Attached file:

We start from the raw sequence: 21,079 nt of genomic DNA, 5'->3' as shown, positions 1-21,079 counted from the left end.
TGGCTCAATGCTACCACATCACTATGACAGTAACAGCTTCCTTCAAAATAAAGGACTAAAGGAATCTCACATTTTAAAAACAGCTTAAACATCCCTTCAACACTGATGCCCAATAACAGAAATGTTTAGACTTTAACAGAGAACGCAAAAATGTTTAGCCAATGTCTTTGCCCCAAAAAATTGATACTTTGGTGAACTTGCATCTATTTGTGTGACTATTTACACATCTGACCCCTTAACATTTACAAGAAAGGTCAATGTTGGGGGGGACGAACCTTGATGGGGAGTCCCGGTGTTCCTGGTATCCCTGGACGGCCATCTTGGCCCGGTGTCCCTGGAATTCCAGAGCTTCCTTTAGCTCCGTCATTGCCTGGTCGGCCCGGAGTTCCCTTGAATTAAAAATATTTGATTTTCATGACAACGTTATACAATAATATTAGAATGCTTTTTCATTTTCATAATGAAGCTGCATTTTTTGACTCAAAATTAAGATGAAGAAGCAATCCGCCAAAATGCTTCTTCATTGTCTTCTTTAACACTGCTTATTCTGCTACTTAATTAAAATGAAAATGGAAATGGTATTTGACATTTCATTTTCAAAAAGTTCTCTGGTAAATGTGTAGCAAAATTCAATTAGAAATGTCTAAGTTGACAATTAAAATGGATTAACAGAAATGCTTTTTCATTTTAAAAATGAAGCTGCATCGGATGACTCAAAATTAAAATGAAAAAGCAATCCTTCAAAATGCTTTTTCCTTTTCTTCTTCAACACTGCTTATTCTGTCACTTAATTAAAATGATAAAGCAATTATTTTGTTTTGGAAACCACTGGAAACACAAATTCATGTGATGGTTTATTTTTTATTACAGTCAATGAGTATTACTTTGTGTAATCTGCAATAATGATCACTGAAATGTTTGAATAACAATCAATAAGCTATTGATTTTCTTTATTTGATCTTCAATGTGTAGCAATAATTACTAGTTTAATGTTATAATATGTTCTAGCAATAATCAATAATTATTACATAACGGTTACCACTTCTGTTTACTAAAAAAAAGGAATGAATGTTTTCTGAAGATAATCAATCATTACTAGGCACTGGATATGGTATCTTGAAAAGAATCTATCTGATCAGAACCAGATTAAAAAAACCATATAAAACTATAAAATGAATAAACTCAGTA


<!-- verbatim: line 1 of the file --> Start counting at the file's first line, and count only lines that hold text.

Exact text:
We start from the raw sequence: 21,079 nt of genomic DNA, 5'->3' as shown, positions 1-21,079 counted from the left end.